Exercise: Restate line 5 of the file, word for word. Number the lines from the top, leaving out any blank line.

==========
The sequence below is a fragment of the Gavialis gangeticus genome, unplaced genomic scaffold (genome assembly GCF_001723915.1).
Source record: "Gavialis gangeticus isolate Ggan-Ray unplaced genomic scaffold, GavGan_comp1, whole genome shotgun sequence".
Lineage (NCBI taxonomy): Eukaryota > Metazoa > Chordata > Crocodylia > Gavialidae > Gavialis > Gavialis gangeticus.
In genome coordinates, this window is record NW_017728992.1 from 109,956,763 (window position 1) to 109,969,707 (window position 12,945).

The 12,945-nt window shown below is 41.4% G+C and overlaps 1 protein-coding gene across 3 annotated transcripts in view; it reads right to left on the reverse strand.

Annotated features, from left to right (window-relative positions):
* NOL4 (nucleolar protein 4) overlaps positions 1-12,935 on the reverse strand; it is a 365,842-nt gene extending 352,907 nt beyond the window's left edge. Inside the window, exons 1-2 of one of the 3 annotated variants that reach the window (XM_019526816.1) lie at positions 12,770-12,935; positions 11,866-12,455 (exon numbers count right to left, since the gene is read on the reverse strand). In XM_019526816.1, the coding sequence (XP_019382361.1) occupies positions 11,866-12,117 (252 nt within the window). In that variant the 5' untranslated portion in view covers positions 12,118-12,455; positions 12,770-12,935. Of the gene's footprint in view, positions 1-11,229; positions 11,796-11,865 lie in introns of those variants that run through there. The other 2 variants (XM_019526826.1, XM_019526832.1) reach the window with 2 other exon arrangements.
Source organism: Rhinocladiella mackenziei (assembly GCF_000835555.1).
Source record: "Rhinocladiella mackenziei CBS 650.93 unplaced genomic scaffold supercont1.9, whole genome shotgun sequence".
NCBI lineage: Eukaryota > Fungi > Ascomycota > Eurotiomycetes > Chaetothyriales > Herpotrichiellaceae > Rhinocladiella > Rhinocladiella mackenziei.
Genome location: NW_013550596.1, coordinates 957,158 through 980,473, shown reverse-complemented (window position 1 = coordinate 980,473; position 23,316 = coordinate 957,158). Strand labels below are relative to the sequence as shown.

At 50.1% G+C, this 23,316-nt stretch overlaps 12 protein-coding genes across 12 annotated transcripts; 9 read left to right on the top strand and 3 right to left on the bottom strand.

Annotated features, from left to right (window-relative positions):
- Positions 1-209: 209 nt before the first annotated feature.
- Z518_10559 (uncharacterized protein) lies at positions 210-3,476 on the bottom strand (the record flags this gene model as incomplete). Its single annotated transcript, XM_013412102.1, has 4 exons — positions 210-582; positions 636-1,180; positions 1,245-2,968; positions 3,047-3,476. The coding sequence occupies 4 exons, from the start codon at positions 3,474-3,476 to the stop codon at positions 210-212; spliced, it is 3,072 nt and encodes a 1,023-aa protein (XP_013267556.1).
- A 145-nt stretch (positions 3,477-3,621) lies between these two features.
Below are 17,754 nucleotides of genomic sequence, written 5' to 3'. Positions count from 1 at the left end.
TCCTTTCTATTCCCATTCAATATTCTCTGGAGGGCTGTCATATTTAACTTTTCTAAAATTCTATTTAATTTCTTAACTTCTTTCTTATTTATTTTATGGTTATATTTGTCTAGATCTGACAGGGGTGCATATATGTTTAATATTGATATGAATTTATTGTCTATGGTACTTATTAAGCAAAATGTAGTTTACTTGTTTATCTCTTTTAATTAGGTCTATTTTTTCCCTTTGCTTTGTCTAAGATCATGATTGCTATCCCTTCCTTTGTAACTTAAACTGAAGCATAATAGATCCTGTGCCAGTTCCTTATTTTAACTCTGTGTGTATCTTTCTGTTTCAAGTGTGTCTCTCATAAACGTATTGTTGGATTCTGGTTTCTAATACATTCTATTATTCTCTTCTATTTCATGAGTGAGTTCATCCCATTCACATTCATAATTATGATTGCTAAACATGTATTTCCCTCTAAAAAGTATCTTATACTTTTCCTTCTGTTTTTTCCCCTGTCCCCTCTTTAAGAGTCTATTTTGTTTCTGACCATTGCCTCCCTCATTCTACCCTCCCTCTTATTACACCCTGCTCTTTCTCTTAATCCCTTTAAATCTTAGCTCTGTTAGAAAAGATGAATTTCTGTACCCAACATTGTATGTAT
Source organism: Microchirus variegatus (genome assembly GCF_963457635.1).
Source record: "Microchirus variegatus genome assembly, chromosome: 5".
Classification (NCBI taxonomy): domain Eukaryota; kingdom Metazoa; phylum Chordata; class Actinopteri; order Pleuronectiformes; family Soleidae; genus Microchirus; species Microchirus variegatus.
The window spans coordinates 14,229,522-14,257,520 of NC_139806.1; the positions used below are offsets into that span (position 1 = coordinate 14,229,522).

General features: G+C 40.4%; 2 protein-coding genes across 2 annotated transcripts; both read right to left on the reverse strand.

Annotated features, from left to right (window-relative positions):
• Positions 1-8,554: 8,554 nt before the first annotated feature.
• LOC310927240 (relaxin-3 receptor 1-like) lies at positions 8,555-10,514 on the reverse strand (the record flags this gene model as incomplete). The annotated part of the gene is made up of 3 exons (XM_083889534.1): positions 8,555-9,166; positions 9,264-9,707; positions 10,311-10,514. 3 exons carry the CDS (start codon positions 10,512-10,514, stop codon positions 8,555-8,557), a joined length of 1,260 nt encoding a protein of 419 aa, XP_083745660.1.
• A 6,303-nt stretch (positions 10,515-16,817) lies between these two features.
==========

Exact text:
The 12,945-nt window shown below is 41.4% G+C and overlaps 1 protein-coding gene across 3 annotated transcripts in view; it reads right to left on the reverse strand.